Rarely a year goes by without a
new release from the Hendrix archives and 2020 is no exception. This year’s
offering, Live In Maui, features both the audio and video documentation of
the “Rainbow Bridge Vibratory Color/Sound Experiment” concerts performed by the
Jimi Hendrix Experience in Hawaii on July 30, 1970, plus a new documentary and
liner notes that chronicle the story behind the making of the film Rainbow Bridge. As is the case with the majority of these posthumous
releases, the results are a mixed bag. For most Hendrix fans, however, there is
likely enough new, high quality content to warrant the purchase of this three
disc set. First and foremost, there’s the music, a remarkable live performance previously
available only on bootlegs, offered here in superb sound, newly restored and
mixed by Eddie Kramer and mastered by Bernie Grundman.
In December 1966, Jimi Hendrix released his first single, a cover of “Hey Joe.” Less than two years later, in October 1968, he released his studio masterwork, Electric Ladyland, a sprawling 2-LP set that took Jimi to #1 on the U.S. Pop charts for the first time. Less than two years later, he was dead.
The artistic and sonic achievements of Electric Ladyland can hardly be overstated. It’s an amazing album that belongs in the collection of every student of 20th century music, and At Last…The Beginning: The Making of Electric Ladyland, an 86-minute DVD documentary on its recording, is a must-have companion for all serious Hendrix fans. Featuring all of the album’s important contributors – reminiscences by musicians Mitch Mitchell, Noel Redding, Buddy Miles, Jack Casady, Steve Winwood, Dave Mason, and Mike Finnigan coupled with testimony from Jimi’s support team of manager Chas Chandler, engineer Eddie Kramer, road manager Gerry Stickells, label owner Chris Stamp (and many more) – this program provides a fascinating glimpse into not only the album’s songs and recording sessions but also The Experience’s brutal work schedule and, most importantly, the working methods and personality of Jimi Hendrix. The few clips of Jimi speaking are frustratingly brief, and, as a result, his specter hovers above the proceedings but remains distant and elusive.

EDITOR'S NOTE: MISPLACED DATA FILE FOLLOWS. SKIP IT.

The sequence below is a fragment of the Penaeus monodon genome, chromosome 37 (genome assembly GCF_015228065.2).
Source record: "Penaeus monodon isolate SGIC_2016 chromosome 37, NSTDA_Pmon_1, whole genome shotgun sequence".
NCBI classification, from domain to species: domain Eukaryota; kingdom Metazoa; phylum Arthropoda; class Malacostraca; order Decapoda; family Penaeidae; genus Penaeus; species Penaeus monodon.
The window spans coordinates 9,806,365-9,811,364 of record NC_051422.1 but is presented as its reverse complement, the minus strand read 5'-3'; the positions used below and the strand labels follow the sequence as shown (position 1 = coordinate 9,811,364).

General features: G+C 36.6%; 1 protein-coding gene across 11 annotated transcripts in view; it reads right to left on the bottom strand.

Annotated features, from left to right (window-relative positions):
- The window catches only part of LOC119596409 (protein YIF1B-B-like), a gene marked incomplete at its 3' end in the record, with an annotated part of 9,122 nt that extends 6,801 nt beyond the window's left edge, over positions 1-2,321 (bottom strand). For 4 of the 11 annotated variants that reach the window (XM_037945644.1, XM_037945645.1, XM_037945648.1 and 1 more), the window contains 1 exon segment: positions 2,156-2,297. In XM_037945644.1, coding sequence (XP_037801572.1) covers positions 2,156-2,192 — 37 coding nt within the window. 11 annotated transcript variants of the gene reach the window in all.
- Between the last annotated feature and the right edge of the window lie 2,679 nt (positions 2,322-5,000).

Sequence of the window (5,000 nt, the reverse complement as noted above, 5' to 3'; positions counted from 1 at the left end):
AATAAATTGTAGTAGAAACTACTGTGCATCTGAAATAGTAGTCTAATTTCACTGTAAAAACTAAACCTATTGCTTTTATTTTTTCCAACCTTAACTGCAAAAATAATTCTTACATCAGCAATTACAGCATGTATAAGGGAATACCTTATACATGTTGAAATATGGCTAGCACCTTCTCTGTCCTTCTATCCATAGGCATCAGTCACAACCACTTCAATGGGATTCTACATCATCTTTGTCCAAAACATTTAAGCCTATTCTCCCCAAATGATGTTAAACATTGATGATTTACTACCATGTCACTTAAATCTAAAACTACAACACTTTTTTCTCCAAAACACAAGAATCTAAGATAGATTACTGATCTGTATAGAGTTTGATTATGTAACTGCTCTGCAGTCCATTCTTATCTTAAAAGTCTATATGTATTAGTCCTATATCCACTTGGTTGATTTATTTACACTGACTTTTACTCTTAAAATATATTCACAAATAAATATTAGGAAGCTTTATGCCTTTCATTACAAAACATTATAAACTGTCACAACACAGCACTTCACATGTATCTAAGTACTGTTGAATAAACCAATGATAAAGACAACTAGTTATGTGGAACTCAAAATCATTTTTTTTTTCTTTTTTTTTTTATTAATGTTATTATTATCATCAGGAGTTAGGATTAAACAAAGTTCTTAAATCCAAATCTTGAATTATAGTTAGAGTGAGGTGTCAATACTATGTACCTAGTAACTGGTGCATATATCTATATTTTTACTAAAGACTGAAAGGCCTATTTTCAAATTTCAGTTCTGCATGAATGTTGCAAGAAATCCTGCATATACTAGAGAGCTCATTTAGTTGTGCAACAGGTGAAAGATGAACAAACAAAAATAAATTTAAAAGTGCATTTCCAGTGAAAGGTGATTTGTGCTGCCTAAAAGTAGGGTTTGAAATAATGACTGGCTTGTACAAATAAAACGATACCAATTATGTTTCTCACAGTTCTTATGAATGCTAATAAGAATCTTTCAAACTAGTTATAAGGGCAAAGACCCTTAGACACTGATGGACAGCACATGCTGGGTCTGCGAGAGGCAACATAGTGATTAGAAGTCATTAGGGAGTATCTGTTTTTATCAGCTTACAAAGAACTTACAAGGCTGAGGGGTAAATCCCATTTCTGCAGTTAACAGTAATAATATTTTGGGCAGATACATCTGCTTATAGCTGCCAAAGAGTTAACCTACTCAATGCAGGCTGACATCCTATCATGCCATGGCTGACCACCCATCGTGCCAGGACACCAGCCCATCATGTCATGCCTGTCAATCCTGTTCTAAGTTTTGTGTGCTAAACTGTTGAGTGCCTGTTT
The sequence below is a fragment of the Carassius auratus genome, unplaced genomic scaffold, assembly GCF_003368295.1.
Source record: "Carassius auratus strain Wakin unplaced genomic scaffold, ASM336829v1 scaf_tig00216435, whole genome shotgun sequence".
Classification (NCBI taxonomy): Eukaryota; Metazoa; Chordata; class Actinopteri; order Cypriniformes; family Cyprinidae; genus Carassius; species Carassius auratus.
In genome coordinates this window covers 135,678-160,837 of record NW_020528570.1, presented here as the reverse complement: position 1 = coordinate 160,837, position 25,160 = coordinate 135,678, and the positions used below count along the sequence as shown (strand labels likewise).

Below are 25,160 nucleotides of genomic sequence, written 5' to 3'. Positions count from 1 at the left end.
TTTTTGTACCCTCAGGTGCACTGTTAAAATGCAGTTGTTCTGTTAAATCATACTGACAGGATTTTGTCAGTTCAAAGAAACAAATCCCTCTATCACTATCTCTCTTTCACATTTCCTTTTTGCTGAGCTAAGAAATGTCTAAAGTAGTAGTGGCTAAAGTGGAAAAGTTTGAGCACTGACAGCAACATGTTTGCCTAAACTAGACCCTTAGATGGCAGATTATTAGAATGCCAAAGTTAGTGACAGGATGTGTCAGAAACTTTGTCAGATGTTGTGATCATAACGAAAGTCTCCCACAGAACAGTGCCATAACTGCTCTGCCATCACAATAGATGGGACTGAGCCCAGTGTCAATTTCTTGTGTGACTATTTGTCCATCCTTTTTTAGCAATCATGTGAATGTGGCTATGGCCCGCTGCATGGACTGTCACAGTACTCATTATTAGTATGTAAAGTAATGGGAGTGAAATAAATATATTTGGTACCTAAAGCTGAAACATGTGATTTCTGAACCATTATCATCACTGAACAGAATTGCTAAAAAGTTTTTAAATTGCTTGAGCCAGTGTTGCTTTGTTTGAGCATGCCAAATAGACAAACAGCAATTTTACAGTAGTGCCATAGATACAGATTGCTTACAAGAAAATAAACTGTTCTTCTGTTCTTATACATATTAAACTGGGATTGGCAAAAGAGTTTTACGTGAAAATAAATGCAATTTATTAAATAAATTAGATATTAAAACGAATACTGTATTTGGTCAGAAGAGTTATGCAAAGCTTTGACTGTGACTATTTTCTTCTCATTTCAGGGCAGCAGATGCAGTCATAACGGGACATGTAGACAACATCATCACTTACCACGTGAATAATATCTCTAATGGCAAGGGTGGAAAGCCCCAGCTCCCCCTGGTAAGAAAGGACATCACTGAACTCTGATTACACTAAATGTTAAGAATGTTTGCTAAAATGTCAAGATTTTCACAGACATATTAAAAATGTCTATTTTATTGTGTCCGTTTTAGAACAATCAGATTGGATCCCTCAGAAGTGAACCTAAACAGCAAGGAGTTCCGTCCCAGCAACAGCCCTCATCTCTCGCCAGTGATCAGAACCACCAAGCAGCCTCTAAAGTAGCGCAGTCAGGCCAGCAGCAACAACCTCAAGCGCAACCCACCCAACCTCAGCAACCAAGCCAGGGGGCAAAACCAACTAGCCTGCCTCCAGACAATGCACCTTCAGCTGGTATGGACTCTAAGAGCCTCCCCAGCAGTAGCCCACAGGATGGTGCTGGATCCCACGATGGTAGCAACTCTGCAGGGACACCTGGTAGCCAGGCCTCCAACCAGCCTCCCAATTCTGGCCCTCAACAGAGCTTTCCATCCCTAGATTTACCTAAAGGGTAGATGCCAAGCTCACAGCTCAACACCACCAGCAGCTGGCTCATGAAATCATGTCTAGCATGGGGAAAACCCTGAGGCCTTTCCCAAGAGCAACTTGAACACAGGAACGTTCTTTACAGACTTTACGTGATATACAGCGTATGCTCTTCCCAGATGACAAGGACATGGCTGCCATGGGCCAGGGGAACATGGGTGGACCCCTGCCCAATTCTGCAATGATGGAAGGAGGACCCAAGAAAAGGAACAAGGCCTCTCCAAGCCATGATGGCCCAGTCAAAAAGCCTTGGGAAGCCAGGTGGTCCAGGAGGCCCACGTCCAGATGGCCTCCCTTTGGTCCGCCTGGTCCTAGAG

The documentary’s most revealing segments are those that feature Eddie Kramer at the mixing board describing the album’s recording sessions as he solos tracks from the original master tapes. The soul, subtlety, and artistry of Jimi’s guitar and vocal overdubs can best be appreciated when they are heard in isolation. For example, the delicate rhythm guitar performance that underlies “Have You Ever Been (To Electric Ladyland)” (heard in its entirety over the show’s closing credits) is some of the most achingly beautiful playing you’ll ever hear. In addition, Eddie plays demos of “1983…(A Merman I Should Turn To Be)” and “Gypsy Eyes” that will leave you wanting more. If the people at Experience Hendrix really want to reward Jimi’s long-standing fans, they should consider releasing a box of demos, session highlights, and new Eddie Kramer mixes that isolate the many layers of Jimi’s arrangements. Consider the success of The Beach Boys’ 3-CD set The Pet Sounds Sessions, for example.
At Last…The Beginning: The Making of Electric Ladyland is a newly edited, expanded edition of the original 1997 60-minute Classic Albums version. I’ve shown that edition to the students in my Music of Jimi Hendrix class every semester for years, so I practically have it memorized. At first, this version’s claim of featuring “forty minutes of additional content not seen in the original television broadcast and never before released on DVD” was quite exciting, but, sadly, that statement is patently misleading. This version is only twenty-six minutes longer and, while it does feature some new content – specifically new sections on “…And The Gods Made Love” and “South Saturn Delta” – the bulk of the “new content” comes from the original interviews being slightly expanded and/or viewed from a different angle. For example, instead of Eddie Kramer looking at you from across the console, the new edit utilizes the exact same comments shot in close-up by a second simultaneously-running camera in intimacy-reducing profile. Call me a stickler, but the original commentary shown from a different angle hardly meets the definition of new content. Other additional footage includes performance footage of “All Along the Watchtower” from the Isle of Wight and “Voodoo Child (Slight Return)” from Woodstock, both of which are readily available on DVD. There are no special features, which is unfortunate, since unbroken performances, especially of the Lulu show’s “Voodoo Child (Slight Return),” or Jimi’s interview segments would have been a serious bonus. A short promo video can be found here: http://www.amazon.com/gp/mpd/permalink/mHG43J7URHOQ
All Hendrix devotees should own this documentary in one form or another. There is a wealth of valuable information to be found here. My only fear is that a person who already owns the original 60-minute version will be torn – thankful for the new bits but disappointed by the lack of substantial additions or improvement. Enhanced audio and video quality coupled with a nice photo booklet should help offset the maddening feeling that comes from buying a Hendrix product again – a common sentiment among serious Jimi fans.
Posted by Andy Hollinden, Indiana University Jacobs School of Music
Editor’s Note:This review is part of our ongoing examination of black rock in preparation for the conference “Reclaiming the Right to Rock: Black Experiences in Rock Music.” Visit the conference website at: http://www.indiana.edu/~aaamc/br/brconf_2009.html